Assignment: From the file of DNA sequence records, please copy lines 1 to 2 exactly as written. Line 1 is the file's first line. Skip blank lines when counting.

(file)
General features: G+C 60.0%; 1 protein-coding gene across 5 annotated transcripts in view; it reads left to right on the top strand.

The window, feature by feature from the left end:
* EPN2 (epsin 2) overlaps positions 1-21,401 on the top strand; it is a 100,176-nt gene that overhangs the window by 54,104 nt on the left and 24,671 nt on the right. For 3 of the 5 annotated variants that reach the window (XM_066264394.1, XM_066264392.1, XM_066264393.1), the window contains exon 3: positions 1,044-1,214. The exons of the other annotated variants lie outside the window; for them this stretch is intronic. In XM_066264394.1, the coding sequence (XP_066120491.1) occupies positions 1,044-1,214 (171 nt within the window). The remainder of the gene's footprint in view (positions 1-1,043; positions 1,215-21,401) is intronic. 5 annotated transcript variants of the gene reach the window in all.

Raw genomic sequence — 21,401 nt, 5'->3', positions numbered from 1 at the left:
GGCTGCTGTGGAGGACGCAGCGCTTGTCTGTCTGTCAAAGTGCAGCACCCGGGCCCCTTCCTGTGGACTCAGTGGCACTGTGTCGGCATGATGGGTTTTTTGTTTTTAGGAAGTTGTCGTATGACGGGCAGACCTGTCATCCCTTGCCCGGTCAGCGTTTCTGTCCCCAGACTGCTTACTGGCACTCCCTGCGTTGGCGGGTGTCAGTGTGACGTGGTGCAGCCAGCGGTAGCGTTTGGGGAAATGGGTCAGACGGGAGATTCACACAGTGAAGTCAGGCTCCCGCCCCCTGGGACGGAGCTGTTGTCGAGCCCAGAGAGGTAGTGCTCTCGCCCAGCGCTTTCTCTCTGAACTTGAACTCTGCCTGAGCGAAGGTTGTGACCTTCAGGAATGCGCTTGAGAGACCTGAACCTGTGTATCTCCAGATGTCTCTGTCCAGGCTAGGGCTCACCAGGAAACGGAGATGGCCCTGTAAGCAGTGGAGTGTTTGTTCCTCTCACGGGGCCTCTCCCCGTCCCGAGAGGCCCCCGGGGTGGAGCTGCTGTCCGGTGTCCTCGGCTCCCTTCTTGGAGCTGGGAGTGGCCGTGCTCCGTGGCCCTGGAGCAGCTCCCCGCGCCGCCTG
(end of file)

General features: G+C 60.0%; 1 protein-coding gene across 5 annotated transcripts in view; it reads left to right on the top strand.

The window, feature by feature from the left end: